Then there are minor characters that may or may not have travelled with the ship into the future. I don’t expect Discovery to follow the trail blazed by Deep Space Nine and have a huge roster of secondary characters, but it would be great to see more done with the existing ones. With Pike and Spock out of the picture entirely, there’s room for Nhan, Detmer, and others to take on larger roles.
Number 7: Fix the Stamets-Culber relationship.
Representation of LGBT+ people on television is streets ahead of where it was even just a few years ago, and in a way, Stamets and Culber’s relationship is testament to that. Since their first appearance in Season 1, the fact that they were “the gay couple” was never treated as a huge deal. Their storyline has reflected that as it took twists and turns over the first two seasons.
When Dr Culber was rescued/brought back to life in Season 2, their relationship didn’t pick up where it left off. He’s clearly suffering greatly as a result of the trauma he endured while trapped in the mycelial network, and after such an experience that’s to be expected. People aren’t magically back to the way they were after a hugely traumatic event.
The tension between Stamets and Culber after the latter’s return did serve as a source of drama in Season 2, but in my opinion their cute relationship works better when it’s used as one of the emotional cores of Discovery, rather than as a way to inject further drama into an already-dramatic series. Finding a way for the two to properly reconcile and get back together would be great for Season 3, as it would restore that emotional counterbalance which has been notably absent since Dr Culber’s “death” in Season 1.
Number 8: A satisfying explanation for how the Burn surprised Starfleet.
This connects to point number 4 about explaining what the Burn is and how it happened. In past iterations of Star Trek, we caught glimpses of the Federation and Starfleet in the far future, and one thing we learned is that time travel was a regular occurrence. Starfleet explored the timeline in the way they had explored space in the 23rd/24th Centuries. If they patrol the timeline in order to keep the peace, this raises a question – how did the Burn manage to come from nowhere and surprise them?
Surely once the technology to communicate and travel through time has been created, the Federation would explore not only the past timeline, but the future as well. Failing to do so would leave a massive blind spot for enemies to exploit, and once time travel has been invented and is commonplace, as we’ve seen in other Star Trek stories it won’t remain the exclusive tech of the Federation. If other factions can use time travel, they can travel into the future, which means the Federation at the very least need to be aware of the future timeline so they can preserve it.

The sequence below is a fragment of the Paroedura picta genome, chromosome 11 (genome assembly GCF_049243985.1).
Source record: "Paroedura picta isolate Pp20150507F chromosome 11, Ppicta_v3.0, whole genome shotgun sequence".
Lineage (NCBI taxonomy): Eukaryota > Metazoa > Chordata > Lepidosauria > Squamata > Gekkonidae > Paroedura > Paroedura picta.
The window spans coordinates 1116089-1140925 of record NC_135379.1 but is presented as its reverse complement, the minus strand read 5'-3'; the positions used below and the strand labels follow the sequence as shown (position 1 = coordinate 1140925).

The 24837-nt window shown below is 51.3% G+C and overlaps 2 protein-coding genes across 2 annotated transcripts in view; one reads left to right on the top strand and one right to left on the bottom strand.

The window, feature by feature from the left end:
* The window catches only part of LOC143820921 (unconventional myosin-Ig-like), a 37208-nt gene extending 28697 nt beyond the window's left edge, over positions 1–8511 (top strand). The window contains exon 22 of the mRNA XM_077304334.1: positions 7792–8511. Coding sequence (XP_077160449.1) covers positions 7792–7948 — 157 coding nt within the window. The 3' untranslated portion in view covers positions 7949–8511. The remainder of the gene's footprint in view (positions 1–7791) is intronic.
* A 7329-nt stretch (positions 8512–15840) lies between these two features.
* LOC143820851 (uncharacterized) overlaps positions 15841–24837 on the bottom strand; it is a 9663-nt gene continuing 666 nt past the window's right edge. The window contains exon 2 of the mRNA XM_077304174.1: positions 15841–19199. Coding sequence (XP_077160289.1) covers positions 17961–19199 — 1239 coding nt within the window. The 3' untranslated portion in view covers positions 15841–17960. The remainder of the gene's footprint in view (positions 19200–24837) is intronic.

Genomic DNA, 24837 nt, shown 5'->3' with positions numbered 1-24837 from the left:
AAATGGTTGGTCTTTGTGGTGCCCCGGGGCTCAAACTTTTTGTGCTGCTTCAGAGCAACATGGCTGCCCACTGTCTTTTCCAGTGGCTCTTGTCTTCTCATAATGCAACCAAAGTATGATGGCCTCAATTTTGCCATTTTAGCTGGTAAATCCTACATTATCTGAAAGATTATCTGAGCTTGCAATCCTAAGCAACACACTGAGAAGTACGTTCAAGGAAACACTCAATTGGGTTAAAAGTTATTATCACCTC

But if Starfleet vessels had visited the future, how did they not know about the Burn in time to warn everyone? Did they choose to let it happen to preserve the “true” timeline? If the Burn represents an attack by a time-travelling faction that shouldn’t have happened, arguably restoring the timeline to its “original” form should be Starfleet’s objective… but wouldn’t that mean large chunks of Season 3 would be wiped from existence?
Time travel stories are often complicated and hard to follow, which is why they’ve never been my favourites in Star Trek. However, given that we know time travel exists in Starfleet’s future, there needs to be a satisfying explanation for how the Burn was able to happen at all, and why no Starfleet vessel was able to warn the Federation ahead of time – or even prevent the Burn altogether.
So that’s it. A few things on my wishlist for the impending third season of Star Trek: Discovery. I’m not trying to say that Season 3 will be “bad” or unenjoyable if it ignores these points and goes in a different direction, because I like Star Trek’s ability to surprise me even after decades in the fandom. These are simply points that I feel would work to make the story of Season 3 better if they could be included.
I deliberately left off one pretty big point – optimism. We’ve heard numerous times from Alex Kurtzman, Michelle Paradise, and others involved in creating the story of the new season that there will be an optimistic tone, and I see no reason to doubt that. In fact, a post-apocalyptic setting can be a great way to tell stories of hope and optimism, contrasting a bleak setting with the efforts of protagonists to build something better. I have my reservations about that, as I’ve mentioned on several occasions, because it represents a fundamental change to Star Trek and the underlying premise that has propped up the franchise for more than half a century. I’m willing to give it a chance, though.
Whatever Season 3 delivers, I’ll be here to cover each episode as they’re broadcast, and perhaps engage in some theory-crafting to go along with it, so I hope you’ll check back when the season kicks off in less than three weeks!
Star Trek: Discovery Season 3 will debut on CBS All Access on the 15th of October in the United States, and on the 16th of October on Netflix in the United Kingdom and other countries and territories. The Star Trek franchise – including Star Trek: Discovery – is the copyright of ViacomCBS. This article contains the thoughts and opinions of one person only and is not intended to cause any offence.